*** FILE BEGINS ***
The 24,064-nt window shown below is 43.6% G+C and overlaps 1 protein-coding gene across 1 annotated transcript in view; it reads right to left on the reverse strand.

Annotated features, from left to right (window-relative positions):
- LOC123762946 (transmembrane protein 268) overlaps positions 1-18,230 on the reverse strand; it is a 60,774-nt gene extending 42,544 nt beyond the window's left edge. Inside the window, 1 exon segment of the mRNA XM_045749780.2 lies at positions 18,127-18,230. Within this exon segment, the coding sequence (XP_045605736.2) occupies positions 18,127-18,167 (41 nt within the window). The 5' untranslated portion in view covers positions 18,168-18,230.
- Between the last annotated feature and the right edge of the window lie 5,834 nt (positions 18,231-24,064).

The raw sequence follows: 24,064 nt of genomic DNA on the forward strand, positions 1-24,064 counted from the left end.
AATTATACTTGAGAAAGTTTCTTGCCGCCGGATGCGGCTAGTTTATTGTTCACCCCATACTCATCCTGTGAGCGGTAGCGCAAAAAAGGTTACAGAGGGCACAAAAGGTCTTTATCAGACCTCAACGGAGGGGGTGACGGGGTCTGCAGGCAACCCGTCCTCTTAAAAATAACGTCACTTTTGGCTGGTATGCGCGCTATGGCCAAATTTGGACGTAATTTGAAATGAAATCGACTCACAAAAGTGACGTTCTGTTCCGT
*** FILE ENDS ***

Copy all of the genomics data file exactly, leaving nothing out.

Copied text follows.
The 24,064-nt window shown below is 43.6% G+C and overlaps 1 protein-coding gene across 1 annotated transcript in view; it reads right to left on the reverse strand.

Annotated features, from left to right (window-relative positions):
- LOC123762946 (transmembrane protein 268) overlaps positions 1-18,230 on the reverse strand; it is a 60,774-nt gene extending 42,544 nt beyond the window's left edge. Inside the window, 1 exon segment of the mRNA XM_045749780.2 lies at positions 18,127-18,230. Within this exon segment, the coding sequence (XP_045605736.2) occupies positions 18,127-18,167 (41 nt within the window). The 5' untranslated portion in view covers positions 18,168-18,230.
- Between the last annotated feature and the right edge of the window lie 5,834 nt (positions 18,231-24,064).

The raw sequence follows: 24,064 nt of genomic DNA on the forward strand, positions 1-24,064 counted from the left end.
AATTATACTTGAGAAAGTTTCTTGCCGCCGGATGCGGCTAGTTTATTGTTCACCCCATACTCATCCTGTGAGCGGTAGCGCAAAAAAGGTTACAGAGGGCACAAAAGGTCTTTATCAGACCTCAACGGAGGGGGTGACGGGGTCTGCAGGCAACCCGTCCTCTTAAAAATAACGTCACTTTTGGCTGGTATGCGCGCTATGGCCAAATTTGGACGTAATTTGAAATGAAATCGACTCACAAAAGTGACGTTCTGTTCCGT